Create a Perfume from Essential Oils

Create a Perfume from Essential Oils
Creating your own perfume using pure, unadulterated essential oils is one of the best gifts you can give to yourself, your loved ones (if you plan to give as gifts) and to the environment. The presence of toxic ingredients in most commercial scents is neither a myth nor a mystery. And since we can't find out ourselves (no use reading the label, perfume manufacturers are not obliged to tell what they use), the best alternative is to make our own. Note that even with the most expensive brands, we can’t tell if we’re treating ourselves to a concoction of synthetic ingredients and harmful chemicals.

Luckily, perfume making is not rocket science – at least not yet for beginners! There are no special skills or tools required. All you need are drops of your favorite essential and carrier oils, few supplies like pipettes and bottles, a journal to record the details, a clean workspace and you’re practically good to go. The process itself is straightforward but mind you, there’s going to be a lot of waiting to do. So, think of it as a marshmallow test. If you can wait, you can expect better things to come.

Getting started

Finding the best essential oils for your perfume is the most crucial part of this process, especially for beginners. But before embarking on an essential oils hunt, it’s good to arm yourself with a little research first. A perfume is similar to a musical composition. It’s a combination of “notes” or scents. There is a top note, a middle note and a base note. The top note is the most powerful scent but also the most fleeting. Once it goes away, the middle note takes over. The last and one that lingers is the base note. Over time, these scents blend to create a wonderfully unique scent.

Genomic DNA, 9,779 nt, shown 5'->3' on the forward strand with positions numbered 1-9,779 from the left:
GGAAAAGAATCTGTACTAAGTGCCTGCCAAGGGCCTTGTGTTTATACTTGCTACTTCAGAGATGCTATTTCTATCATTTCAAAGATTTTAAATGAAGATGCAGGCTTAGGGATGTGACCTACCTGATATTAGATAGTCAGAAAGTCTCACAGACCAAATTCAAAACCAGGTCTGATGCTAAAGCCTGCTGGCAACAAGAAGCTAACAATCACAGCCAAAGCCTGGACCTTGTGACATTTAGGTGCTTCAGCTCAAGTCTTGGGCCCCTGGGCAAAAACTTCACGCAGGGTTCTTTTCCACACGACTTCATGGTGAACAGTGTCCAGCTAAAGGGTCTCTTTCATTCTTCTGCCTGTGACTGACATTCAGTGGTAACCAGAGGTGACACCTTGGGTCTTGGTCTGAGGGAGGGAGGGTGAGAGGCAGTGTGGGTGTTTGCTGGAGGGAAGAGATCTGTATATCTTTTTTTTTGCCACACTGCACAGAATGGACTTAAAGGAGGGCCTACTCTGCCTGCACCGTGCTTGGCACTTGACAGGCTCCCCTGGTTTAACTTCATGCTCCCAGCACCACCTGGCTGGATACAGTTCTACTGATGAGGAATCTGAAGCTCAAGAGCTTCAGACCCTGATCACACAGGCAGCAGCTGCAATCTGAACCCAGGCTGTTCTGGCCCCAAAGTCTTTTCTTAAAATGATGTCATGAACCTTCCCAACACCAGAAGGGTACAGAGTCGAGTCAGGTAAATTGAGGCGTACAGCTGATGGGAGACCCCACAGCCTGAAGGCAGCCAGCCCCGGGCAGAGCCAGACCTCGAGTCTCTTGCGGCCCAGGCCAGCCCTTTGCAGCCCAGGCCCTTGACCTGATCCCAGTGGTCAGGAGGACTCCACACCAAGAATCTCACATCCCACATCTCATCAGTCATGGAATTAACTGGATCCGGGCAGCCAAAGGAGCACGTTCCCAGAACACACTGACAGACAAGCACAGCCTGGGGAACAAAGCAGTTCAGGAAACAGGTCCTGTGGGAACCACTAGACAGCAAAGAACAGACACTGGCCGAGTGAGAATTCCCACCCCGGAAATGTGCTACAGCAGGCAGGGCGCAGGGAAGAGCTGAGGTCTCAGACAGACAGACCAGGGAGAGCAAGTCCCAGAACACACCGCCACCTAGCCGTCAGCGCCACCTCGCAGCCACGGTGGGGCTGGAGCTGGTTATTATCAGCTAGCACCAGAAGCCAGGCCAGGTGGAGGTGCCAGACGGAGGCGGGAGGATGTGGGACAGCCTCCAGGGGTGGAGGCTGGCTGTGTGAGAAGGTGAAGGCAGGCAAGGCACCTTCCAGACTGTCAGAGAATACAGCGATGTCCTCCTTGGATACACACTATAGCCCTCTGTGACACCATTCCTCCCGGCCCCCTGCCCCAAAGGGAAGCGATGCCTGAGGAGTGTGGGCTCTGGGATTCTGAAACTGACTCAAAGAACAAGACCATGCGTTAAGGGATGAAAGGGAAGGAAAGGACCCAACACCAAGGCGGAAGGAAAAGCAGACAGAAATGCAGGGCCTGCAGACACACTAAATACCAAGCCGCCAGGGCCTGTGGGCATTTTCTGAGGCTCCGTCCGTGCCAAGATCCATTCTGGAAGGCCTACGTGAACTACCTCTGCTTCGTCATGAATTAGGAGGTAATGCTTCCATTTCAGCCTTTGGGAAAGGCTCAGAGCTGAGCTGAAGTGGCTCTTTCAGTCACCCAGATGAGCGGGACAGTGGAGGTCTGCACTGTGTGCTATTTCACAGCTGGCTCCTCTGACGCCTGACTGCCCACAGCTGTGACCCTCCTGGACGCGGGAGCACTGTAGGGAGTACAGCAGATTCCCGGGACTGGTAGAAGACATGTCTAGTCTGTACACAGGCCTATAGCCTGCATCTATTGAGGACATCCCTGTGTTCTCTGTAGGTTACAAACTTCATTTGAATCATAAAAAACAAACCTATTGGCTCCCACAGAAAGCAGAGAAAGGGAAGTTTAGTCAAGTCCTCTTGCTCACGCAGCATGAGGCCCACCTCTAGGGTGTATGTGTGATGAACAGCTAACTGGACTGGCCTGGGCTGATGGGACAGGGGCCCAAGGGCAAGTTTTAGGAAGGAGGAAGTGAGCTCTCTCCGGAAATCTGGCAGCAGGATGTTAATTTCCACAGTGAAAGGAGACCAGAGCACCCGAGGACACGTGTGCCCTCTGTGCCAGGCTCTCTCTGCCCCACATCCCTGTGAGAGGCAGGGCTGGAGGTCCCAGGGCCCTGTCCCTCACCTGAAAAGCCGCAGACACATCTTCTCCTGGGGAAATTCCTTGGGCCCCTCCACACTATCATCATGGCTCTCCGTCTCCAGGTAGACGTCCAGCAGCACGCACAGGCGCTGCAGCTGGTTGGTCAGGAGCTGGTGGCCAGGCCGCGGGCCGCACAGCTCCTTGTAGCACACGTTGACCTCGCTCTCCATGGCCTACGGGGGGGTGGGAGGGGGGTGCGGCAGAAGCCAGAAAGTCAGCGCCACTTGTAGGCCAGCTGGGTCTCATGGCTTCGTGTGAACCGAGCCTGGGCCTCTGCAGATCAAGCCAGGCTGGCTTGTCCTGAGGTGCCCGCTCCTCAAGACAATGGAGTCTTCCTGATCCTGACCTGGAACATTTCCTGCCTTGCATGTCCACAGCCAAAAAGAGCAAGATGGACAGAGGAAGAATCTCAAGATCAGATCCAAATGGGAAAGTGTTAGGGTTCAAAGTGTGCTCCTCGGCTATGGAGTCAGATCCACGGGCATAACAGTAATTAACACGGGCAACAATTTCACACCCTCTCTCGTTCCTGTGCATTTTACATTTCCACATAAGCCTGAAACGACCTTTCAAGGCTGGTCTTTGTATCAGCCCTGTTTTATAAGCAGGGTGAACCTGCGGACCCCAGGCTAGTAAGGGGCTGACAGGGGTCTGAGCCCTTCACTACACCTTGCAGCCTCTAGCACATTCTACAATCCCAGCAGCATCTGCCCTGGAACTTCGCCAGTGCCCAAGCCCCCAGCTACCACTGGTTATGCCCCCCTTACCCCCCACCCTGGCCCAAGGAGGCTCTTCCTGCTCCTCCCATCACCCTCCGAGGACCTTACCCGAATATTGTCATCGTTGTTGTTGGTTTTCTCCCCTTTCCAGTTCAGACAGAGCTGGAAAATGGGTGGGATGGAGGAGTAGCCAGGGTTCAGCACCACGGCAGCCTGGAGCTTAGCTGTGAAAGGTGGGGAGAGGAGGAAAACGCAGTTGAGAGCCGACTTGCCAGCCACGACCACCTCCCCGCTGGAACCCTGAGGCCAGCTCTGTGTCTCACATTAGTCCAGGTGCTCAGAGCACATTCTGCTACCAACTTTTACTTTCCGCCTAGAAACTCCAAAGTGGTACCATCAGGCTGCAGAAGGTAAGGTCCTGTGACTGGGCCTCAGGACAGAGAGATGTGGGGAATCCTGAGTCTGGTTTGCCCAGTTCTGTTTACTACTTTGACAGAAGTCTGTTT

Another thing you need to know about essential oils is that they are highly concentrated, hence the need to dilute it with carrier oil. You’ll find jojoba oil and sweet almond oil mentioned in many perfume oil recipes but there are other excellent choices, too, like evening primrose oil and rose hip oil. You may want to read more about carrier oils and which essential oils are best diluted in them but for the mean time, you can’t go wrong with jojoba and sweet almond oil. They work wonderfully with most essential oils and do wonders for the skin.

The Art of Mixing and Matching

When choosing and combining scents for your perfume project, consider the 3 P’s of perfume making: preference, purpose and/or personality.

The perfumer’s preference is a huge factor in most concoctions. It takes into account the body’s natural scent, the scent that appeals to the person who will use the perfume and the scent he or she wants to impart to others.

Some perfumers also choose by purpose. Well, it’s always a good idea to smell wonderful while relaxing, uplifting your mood or keeping bugs away and essential oils in perfumes can do this very well. They have excellent therapeutic, even medicinal, properties, another reason why you should opt for natural essential oils over synthetic fragrance oils.